Importance of Saliva
Saliva offers natural cleansing and helps rid harmful bacteria in the mouth. If the production of saliva is decreased you may experience: dry sticky feeling in mouth and throat, difficulty swallowing, mouth sores, cracked lips, dry and red tongue, burning sensation, bad breath, and other problems and discomforts. Even further damage than these irritations can occur from chronic dry mouth if left untreated, such as: gum disease, tooth decay, and oral infections.
Dry mouth, or xerostomia, is a common side effect of many medications. Discontinuing medications for illness or disease is usually not an option, which leaves only two courses of action: find ways to increase salivary production and eliminate specific things that are likely to cause dry mouth.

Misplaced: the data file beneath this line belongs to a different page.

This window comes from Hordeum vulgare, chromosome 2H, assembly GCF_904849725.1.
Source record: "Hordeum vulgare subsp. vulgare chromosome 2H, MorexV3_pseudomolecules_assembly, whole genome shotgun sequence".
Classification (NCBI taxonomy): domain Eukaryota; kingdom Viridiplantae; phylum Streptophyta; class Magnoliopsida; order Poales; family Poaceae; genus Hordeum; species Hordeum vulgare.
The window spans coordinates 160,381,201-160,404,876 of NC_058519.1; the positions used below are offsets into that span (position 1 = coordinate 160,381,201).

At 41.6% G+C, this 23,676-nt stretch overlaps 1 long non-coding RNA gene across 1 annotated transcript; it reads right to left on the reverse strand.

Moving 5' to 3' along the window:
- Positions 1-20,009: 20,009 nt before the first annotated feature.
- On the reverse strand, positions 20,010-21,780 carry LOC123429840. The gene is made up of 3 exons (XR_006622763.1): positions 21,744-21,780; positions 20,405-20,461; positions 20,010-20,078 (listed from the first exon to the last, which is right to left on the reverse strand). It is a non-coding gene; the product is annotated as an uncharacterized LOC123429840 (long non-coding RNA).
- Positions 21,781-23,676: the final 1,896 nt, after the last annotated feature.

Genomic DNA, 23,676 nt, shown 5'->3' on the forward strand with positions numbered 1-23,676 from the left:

Dry mouth can be caused by medications used to treat:
- Psychotic Disorders
- Urinary Incontinence
- Parkinson’s Disease
It can also result from the use of muscle relaxants and sedatives.
Certain diseases and infections that may cause dry mouth include:
- Sjögren’s syndrome
- Cystic Fibrosis
- Rheumatoid Arthritis
- Parkinson’s Disease Stroke
Dry mouth can be the result of certain medical treatments, nerve damage, dehydration and lifestyle choices including:
- Head and Neck Injury
- Smoking & Tobacco
Eliminating the cause to dry mouth would be ideal, but there are instances where that is not an option.
Here are a few steps you can take that can help to boost your salivary flow:
- Chew Sugar-Free Gum
- Drink Plenty of Water
- Breath Through Your Nose
- Use a Room Vaporizer
- Use an Over-the-Counter Saliva Substitute